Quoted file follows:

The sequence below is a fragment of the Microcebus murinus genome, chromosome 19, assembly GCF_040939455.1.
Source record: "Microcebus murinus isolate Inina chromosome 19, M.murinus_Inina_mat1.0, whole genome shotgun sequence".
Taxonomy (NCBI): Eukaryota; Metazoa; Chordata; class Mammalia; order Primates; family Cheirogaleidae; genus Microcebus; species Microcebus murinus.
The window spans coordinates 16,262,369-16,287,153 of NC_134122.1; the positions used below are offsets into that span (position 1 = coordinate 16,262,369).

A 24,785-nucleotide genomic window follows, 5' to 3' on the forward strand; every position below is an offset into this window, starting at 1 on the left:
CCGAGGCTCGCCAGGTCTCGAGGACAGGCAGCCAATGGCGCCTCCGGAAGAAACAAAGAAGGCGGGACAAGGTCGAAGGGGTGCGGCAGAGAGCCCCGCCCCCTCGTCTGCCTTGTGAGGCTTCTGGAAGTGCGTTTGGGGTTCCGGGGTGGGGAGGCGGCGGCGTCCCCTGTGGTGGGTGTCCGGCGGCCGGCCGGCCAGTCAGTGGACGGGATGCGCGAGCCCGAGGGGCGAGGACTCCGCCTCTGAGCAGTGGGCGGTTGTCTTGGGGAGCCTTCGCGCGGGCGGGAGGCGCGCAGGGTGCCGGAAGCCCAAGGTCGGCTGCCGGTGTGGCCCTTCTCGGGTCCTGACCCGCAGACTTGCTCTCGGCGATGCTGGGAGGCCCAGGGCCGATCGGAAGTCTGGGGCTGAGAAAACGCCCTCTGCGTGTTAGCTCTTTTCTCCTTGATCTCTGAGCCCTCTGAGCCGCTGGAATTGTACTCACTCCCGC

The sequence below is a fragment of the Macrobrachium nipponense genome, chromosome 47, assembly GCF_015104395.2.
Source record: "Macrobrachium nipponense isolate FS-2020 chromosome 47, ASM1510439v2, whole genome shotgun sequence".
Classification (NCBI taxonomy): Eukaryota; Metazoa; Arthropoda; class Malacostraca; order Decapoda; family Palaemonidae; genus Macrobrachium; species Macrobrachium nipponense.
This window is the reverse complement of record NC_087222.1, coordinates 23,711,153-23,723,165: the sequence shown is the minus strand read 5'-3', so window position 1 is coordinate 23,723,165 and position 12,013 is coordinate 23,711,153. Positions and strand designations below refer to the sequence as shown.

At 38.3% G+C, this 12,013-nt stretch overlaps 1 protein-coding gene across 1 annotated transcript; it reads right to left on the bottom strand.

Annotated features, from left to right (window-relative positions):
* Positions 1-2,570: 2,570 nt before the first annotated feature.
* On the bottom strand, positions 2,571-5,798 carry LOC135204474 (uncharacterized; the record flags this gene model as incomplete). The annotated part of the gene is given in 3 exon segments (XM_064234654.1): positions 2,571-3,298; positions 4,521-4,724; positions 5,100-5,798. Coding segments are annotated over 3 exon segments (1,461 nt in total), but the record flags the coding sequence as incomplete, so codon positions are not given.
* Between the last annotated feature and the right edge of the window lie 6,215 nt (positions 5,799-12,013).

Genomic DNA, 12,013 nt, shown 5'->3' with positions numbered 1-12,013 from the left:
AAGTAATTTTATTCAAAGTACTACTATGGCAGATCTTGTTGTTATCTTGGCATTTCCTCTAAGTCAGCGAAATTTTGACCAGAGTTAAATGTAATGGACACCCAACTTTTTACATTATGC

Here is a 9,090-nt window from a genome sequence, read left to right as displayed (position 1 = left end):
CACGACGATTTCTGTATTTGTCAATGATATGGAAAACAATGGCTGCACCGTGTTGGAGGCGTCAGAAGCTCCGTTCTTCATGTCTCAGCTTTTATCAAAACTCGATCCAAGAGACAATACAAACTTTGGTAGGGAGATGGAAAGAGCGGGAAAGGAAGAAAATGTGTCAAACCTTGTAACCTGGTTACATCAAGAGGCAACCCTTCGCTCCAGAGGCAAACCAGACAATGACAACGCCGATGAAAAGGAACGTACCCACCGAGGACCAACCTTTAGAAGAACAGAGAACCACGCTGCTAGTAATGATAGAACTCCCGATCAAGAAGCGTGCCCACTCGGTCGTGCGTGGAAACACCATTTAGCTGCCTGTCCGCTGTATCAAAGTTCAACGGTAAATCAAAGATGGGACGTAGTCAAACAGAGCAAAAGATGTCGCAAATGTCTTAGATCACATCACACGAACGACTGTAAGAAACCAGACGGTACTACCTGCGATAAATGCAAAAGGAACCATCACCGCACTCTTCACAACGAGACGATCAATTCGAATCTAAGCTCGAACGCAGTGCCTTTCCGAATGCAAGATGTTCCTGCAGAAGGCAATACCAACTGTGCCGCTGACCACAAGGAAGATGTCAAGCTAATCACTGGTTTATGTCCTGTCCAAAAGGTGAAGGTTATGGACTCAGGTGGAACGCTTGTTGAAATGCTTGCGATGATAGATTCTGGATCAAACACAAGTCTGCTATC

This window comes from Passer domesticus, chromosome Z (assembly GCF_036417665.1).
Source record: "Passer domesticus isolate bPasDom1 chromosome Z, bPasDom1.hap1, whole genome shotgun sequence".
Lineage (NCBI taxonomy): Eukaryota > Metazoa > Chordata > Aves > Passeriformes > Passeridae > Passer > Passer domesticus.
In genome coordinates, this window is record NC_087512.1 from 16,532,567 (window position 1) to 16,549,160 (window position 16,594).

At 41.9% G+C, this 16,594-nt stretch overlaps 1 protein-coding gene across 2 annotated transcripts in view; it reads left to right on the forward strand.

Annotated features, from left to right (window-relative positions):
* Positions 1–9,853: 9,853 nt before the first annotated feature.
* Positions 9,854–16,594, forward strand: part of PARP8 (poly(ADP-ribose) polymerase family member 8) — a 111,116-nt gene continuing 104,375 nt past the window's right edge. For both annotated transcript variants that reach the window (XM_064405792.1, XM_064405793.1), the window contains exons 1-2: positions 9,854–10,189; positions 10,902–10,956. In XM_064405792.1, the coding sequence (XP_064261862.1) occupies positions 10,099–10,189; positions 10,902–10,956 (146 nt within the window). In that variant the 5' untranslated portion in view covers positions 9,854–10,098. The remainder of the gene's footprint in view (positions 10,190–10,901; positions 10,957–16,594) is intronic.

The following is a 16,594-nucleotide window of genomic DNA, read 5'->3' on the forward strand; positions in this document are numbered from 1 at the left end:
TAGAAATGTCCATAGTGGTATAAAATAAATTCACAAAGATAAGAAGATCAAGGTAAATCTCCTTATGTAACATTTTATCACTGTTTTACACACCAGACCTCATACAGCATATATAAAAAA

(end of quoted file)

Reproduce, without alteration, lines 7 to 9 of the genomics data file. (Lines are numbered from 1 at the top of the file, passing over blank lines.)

The sequence below is a fragment of the Macrobrachium nipponense genome, chromosome 47, assembly GCF_015104395.2.
Source record: "Macrobrachium nipponense isolate FS-2020 chromosome 47, ASM1510439v2, whole genome shotgun sequence".
Classification (NCBI taxonomy): Eukaryota; Metazoa; Arthropoda; class Malacostraca; order Decapoda; family Palaemonidae; genus Macrobrachium; species Macrobrachium nipponense.